Anything can happen when two scientists start experimenting. Developer of technologies that
“promote the synthesis and aggregation”
of social information, Blue Shift Software
Laboratory (BSSL) is now burning events.
EventBurn is an online service that makes social content more useful for events and conferences by automatically summarizing the top links, (re) tweets, photos, users, and creates a browsable long-term archive of data. “Between Twitter and Facebook, there can be thousands, tens of thousands, even hundreds of thousands of messages surrounding a given conference,” says Co-founder Dan Frankowski, “We want to burn them all.”
Since beta release, BSSL has selectively burned one public event per month; for an example of what this plays out like, take a look at the Rally to Restore Sanity and/or Fear burn. The technology is fully functional, new features are in the pipeline and current pricing is determined on a case by case basis (based on estimated number of event attendees).
“When you’re looking at an event or conference from afar, unless your already familiar or even immersed with the topic, it can be hard to find meaning in the noise,” says partner Max Harper. Organizers, attendees, sponsors and other visitors can refer back to the archived burn and learn more about which themes, articles, presentations and people were most influential.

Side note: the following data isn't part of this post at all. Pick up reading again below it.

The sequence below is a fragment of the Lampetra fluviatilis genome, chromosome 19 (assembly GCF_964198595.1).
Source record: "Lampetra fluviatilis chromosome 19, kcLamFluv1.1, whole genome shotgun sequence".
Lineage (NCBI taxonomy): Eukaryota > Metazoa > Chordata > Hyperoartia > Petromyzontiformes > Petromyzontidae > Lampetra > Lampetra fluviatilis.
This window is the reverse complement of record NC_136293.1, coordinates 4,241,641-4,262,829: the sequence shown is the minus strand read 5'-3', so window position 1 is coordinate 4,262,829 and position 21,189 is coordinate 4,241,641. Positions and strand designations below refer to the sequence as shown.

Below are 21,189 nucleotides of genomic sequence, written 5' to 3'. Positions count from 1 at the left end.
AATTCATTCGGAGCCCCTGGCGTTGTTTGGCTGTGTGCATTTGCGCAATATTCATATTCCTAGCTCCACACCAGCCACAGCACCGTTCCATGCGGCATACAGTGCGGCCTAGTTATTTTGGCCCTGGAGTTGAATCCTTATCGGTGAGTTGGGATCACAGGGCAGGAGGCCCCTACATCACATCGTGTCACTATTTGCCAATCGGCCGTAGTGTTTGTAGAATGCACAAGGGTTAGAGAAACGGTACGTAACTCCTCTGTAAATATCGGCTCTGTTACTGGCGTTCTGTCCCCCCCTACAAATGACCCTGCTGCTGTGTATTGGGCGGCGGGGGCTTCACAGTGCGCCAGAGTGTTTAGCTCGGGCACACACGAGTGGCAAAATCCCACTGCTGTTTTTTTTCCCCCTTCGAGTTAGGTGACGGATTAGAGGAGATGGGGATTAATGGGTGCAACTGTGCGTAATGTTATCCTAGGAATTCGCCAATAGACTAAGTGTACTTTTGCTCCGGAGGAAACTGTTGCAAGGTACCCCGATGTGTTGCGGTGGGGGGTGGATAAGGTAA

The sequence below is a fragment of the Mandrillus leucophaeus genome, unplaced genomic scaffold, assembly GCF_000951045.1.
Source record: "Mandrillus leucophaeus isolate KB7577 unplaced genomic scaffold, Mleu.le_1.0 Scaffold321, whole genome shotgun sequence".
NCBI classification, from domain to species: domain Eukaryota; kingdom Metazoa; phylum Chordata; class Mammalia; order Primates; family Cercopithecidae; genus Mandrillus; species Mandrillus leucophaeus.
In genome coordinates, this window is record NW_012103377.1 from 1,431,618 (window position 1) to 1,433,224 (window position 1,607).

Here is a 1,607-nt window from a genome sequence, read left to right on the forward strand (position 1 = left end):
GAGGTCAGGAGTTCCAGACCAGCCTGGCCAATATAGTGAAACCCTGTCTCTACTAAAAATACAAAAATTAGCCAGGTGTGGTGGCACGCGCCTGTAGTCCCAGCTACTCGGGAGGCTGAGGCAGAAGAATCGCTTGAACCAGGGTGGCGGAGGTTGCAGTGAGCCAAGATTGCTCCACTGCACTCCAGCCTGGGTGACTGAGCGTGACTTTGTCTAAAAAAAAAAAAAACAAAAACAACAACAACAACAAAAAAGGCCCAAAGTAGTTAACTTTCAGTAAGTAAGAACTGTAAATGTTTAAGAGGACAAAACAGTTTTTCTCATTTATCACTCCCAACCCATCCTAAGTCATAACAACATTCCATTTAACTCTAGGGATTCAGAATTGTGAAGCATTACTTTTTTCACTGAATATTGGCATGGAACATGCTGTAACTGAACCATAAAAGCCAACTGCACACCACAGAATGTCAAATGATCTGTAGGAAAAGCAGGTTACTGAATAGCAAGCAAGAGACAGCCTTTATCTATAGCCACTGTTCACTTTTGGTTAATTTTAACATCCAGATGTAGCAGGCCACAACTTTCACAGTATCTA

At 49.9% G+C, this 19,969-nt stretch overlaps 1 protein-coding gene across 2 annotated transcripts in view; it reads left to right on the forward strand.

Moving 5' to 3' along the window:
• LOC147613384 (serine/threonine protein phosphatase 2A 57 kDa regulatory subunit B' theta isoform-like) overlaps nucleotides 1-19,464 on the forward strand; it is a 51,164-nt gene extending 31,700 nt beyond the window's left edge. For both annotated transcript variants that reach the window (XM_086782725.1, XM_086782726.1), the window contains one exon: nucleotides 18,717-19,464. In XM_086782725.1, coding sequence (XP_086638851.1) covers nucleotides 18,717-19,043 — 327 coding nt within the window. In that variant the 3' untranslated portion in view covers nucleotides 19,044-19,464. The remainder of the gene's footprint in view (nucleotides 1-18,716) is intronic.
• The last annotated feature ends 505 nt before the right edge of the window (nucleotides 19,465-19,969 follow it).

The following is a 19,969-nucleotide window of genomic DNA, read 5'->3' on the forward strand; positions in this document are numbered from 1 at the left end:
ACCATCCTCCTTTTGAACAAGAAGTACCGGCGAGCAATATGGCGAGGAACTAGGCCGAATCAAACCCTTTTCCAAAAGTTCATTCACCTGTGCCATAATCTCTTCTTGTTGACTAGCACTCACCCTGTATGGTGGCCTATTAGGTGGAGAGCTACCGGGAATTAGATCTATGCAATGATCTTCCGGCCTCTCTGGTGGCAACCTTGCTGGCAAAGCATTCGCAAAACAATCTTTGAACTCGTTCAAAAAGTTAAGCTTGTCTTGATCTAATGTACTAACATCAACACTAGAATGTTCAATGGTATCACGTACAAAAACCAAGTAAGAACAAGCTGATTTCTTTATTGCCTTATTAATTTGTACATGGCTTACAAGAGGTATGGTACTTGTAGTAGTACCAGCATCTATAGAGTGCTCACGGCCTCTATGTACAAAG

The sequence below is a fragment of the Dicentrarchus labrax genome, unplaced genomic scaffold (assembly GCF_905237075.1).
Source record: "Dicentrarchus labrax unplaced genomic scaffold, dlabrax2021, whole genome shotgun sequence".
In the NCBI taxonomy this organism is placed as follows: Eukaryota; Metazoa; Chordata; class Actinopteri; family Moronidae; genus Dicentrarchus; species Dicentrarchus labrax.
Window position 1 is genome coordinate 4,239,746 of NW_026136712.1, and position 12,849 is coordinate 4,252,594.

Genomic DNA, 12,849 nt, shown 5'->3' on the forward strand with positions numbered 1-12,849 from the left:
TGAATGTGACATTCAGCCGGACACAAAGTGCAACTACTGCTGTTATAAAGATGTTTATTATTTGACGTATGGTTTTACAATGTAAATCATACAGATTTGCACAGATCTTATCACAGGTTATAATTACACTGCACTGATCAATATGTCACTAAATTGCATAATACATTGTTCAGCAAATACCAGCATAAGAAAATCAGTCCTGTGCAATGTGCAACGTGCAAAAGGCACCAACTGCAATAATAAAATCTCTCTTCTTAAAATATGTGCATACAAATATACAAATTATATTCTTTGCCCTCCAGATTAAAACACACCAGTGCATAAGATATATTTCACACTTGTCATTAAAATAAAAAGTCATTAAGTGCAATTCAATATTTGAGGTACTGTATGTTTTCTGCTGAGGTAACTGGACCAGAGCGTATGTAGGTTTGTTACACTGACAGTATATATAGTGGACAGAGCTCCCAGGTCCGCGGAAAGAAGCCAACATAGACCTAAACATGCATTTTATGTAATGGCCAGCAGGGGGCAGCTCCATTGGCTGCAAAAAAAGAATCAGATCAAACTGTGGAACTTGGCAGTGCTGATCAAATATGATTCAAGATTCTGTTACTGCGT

“Our goal is to raise the profile of a given conference and one way to do so is to point to previous years’ content. You’ll get better return rates and more registrations year over year if you have quality organized content that you can easily refer to,” notes Frankowski, adding “even sponsors want to know and measure things.”
EventBurn is in an interesting space and while I can’t point to a direct competitor, as in one who replicates feature for feature, Lanyrd, Intersect, Plancast and Paper.li all overlap with EventBurn to some extent. BSSL specialized in events as a way to focus their marketing strategy, but they are interested in customers who want to learn from social data more generally, either by customizing their existing tools or through consulting.
The duo originally crossed paths at the University of Minnesota’s Grouplens Research Lab and soon realized their mutual affection for data was too strong for them not to start working together.
As a professional software developer, Max obtained his Ph.D. from the University of Minnesota, and a B.A from Carleton College. Dan worked at Net Perceptions from 1997 – 2003, was an engineer on Google Groups in 2006 and was an early employee of Orasi Medical, working on diagnosing Alzheimer’s Disease from brain scan data.
“If you had a very popular event and one of your most popular re-tweets was ‘I’m in las vegas for #blogworld ,this place smells like old lady farts mixed with tobacco’, would you be happy?” wonders Frankowski.